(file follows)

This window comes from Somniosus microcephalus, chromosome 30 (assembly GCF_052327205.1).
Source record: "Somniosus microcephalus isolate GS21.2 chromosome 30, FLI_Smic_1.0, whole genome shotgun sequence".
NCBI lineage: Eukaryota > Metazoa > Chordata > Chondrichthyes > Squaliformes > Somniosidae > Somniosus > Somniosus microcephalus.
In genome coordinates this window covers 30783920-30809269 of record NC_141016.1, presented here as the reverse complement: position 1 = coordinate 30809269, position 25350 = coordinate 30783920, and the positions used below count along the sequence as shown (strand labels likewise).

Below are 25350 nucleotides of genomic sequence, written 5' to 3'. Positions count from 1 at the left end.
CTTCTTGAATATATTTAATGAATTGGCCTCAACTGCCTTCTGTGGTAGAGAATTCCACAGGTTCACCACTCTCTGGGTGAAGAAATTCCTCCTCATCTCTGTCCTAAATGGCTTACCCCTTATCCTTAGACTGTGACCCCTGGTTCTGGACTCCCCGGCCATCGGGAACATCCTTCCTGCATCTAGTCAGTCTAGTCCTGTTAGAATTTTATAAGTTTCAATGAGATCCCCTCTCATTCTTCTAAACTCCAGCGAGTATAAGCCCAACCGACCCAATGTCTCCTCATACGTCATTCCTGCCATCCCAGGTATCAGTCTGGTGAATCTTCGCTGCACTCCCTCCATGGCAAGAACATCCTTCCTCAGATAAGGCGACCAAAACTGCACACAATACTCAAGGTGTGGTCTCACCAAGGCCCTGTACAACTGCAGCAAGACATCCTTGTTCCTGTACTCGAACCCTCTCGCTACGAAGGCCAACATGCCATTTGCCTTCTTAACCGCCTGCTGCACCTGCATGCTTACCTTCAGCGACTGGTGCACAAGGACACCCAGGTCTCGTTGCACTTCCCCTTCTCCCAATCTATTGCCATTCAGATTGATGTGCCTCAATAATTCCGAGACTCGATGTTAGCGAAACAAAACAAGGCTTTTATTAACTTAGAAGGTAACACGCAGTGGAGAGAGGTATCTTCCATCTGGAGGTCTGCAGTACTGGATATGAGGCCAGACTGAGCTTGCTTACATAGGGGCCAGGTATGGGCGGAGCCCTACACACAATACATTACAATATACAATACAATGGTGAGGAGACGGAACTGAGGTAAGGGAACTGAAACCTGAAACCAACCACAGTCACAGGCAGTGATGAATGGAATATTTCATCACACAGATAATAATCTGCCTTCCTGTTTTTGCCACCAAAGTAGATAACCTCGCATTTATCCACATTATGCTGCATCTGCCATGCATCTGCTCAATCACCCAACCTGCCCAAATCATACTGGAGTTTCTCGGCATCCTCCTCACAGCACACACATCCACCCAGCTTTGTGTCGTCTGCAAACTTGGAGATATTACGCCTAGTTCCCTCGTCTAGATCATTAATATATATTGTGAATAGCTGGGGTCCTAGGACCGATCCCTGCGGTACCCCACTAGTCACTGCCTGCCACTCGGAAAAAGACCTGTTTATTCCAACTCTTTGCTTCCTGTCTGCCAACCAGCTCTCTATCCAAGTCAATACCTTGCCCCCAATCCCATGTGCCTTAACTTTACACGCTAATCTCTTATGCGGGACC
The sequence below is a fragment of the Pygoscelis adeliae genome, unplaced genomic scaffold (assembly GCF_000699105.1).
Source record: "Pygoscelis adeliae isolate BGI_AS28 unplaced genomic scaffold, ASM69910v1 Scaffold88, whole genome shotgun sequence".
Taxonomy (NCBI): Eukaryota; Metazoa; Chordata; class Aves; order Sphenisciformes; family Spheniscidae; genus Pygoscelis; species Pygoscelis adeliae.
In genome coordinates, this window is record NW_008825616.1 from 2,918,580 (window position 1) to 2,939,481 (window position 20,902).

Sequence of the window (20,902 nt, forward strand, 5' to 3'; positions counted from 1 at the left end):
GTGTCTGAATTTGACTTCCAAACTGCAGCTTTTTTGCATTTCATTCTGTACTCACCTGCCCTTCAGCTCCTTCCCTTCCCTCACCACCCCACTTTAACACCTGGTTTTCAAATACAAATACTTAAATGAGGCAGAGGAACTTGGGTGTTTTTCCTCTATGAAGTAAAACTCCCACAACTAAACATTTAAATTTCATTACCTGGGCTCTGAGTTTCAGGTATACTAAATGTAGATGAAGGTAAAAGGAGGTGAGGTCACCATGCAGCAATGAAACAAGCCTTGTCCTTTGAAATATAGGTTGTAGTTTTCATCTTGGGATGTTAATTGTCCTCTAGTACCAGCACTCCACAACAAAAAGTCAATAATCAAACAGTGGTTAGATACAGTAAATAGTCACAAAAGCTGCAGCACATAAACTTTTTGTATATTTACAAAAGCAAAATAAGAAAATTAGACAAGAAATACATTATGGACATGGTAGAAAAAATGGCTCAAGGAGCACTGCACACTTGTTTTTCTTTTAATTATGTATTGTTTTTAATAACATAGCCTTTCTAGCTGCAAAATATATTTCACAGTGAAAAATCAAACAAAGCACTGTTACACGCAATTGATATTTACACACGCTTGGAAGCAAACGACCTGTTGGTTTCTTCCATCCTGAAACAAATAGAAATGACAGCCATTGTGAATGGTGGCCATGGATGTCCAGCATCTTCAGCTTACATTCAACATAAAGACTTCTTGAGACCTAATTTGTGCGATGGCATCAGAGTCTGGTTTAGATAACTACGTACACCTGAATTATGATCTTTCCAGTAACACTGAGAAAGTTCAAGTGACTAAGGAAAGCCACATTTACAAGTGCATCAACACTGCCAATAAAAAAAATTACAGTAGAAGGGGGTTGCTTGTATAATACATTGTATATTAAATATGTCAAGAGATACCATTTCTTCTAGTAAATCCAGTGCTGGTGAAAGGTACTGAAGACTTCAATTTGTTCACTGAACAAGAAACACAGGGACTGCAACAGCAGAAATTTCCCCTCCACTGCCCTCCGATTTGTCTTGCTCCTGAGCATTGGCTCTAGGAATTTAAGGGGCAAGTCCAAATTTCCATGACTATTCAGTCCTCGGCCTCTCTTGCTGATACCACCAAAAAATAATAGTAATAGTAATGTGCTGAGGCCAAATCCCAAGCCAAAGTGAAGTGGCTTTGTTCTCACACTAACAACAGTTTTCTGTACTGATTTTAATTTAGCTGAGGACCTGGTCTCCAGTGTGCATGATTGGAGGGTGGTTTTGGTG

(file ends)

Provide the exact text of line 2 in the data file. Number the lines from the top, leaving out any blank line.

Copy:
Source record: "Somniosus microcephalus isolate GS21.2 chromosome 30, FLI_Smic_1.0, whole genome shotgun sequence".